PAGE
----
2.The Tiger's Daughter / K. Arsenault Rivera - Maybe this'll be a "too quickly" one because, who knows, I might go back. I really loved the first half! It was epic and beautiful and the relationship between the two women was swoony and complex. But then I realized it was still the first half and there were like 300 more pages and nothing was happening, and I wasn't in the headspace to deal with that.


3.Fear the Drowning Deep / Sarah Glenn Marsh - People loved this book but I really didn't get it. I definitely didn't DNF it quickly enough because I wanted to after like 50 pages but it was for a tour so I FINISHED IT LIKE A BOSS in about a night and yes there was a lot of skimming so sue me. But it was instalove and two weird unconnected monsters and the plot felt like "then this happened then this happened then this happened OKAY I GET IT STOP STOP LET ME LIVE." Yeah okay I'm salty. (Like the sea.)


4.Song of Blood and Stone / L. Penelope - This book has gotten rave reviews from others, including black readers, so don't skip on it just because of my sour grapes. I think the pacing sticks more to conventions of adult romance or NA than fantasy, so I was just like, please something happen soon? But also lots of things happened really fast? Like the world was so cool (I loved the folktale snippets!) but it felt like it started in the middle with ALL THIS STUFF going on and then slowed down to a crawl. I stuck with it for a while, but I found myself pulling teeth and avoiding reading anything, which is why I didn't finish a book for like a month.


5.Done Dirt Cheap / Sarah Lemon - This one was really my fault because WHY did I even request this book? I have zero interest in bikers! Or age gap romances! Or Americana! This was basically an exercise in selection effects because, SURPRISE, I didn't like a book that combined all three and I found myself resenting it as I was reading further because that damn progress bar wouldn't shrink. Also I found the characters kind of Mary Sueish but maybe that was a side effect.





Whitley's Selections

Artsy Reader Girl said I could spin this one, so it's not really cheating this time! But yeah, I so rarely go back to things I've already DNFed, so I'll do "pettiest reasons I've DNFed something."
1.The Reader / Traci Chee - When I say petty reasons, I mean petty reasons. And this one had one thing that really bugged me - PEOPLE IN THIS WORLD CAN READ. It's pictograms, but that counts! IDK why that bothered me so much, but for some reason that just made me completely irrational.


2.Spinning Starlight / R.C. Lewis - Another language based problem, I think this is going to be a theme, lol. But a huge chunk of the middle of this book was the protagonist struggling to learn...the alphabet. Just, that's it. Weeks and weeks spent in emo flailing because she couldn't remember two dozen characters, even though in her own culture she remembered far more because they used pictographs. Heck, I learned the Korean alphabet in three days, and I wasn't motivated by that being my sole means of communication! It just...didn't seem a good enough challenge to take up so much of the book.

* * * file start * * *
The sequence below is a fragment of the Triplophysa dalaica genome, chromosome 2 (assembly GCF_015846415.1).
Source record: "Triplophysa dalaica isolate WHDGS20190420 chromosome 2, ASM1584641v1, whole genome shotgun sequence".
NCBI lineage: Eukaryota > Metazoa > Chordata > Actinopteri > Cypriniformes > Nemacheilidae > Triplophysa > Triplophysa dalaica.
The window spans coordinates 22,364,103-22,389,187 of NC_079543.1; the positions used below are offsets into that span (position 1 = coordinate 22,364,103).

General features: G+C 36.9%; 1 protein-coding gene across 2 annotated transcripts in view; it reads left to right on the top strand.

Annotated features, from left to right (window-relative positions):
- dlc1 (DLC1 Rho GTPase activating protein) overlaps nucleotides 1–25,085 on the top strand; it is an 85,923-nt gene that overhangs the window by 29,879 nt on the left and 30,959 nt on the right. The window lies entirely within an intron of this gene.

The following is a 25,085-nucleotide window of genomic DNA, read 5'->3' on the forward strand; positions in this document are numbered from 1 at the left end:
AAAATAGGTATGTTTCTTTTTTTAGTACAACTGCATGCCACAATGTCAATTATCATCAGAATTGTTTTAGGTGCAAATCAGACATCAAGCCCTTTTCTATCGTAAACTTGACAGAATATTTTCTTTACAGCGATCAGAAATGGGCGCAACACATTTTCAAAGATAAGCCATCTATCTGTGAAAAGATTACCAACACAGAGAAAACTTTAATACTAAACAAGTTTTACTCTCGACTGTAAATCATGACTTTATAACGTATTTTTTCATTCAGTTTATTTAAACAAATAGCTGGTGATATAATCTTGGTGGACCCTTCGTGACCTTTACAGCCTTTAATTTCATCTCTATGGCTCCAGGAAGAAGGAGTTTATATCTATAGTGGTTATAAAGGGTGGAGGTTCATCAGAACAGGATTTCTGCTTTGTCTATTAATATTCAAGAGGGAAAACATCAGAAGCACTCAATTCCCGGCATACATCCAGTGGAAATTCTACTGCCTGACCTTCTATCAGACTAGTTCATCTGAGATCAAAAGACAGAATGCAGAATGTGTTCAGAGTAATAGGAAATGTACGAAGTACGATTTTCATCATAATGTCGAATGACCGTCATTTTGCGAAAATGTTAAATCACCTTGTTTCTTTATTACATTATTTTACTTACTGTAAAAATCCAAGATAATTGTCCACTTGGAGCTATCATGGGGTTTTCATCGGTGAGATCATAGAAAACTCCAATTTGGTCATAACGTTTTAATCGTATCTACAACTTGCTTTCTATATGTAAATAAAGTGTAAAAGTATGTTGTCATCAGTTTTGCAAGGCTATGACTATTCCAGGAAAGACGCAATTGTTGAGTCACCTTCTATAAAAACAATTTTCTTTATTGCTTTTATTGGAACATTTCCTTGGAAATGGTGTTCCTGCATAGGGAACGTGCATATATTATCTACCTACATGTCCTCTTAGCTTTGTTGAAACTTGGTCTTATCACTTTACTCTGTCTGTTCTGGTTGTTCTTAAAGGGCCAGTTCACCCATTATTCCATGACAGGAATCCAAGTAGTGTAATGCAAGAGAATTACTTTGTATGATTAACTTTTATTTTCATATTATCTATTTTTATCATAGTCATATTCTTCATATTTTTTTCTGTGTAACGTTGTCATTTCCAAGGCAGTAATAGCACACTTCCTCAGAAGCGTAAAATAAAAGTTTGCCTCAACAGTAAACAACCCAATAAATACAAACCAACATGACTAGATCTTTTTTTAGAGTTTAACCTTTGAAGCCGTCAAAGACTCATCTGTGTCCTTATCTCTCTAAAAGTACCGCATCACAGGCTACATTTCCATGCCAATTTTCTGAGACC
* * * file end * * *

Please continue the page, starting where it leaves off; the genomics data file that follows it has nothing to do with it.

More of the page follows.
3.A Soldier's Duty / Jean Johnson - And the pettiest language DNF award goes to....they specified that she put a headset on her head. I mean, I was annoyed at the writing in general before that, but that sentence took the cake. Could not go on after that.


4.Illusionarium / Heather Dixon  - This book came about in a time when I'd read just a few too many "competition" books in a row post-Hunger Games and I was burned out on the concept. The summary for this book didn't include a competition angle, so when the story changed part way through to be that, I threw it aside without a second thought.




5.Passenger / Alexandra Bracken - Sooooo much repeating! Every single scene and conversation had to be told to use at least twice, either through the narration summarizing it for us, or the characters reflecting on what just happened, or everyone discussing it more than once. I was actually interested in the plot, but after hearing about everything over and over again it got to be too much. Alas.





Your turn! What DNF issues have you had in the past?



25.5.18

A Princess in Theory

Book Cover
title: A Princess in Theory
author: Alyssa Cole
pages: 360
format: Paperback
buy it: Amazon | B&N | Goodreads
rating: 4/5

Between grad school and multiple jobs, Naledi Smith doesn’t have time for fairy tales…or patience for the constant e-mails claiming she’s betrothed to an African prince. Sure. Right. Delete! As a former foster kid, she’s learned that the only things she can depend on are herself and the scientific method, and a silly e-mail won’t convince her otherwise.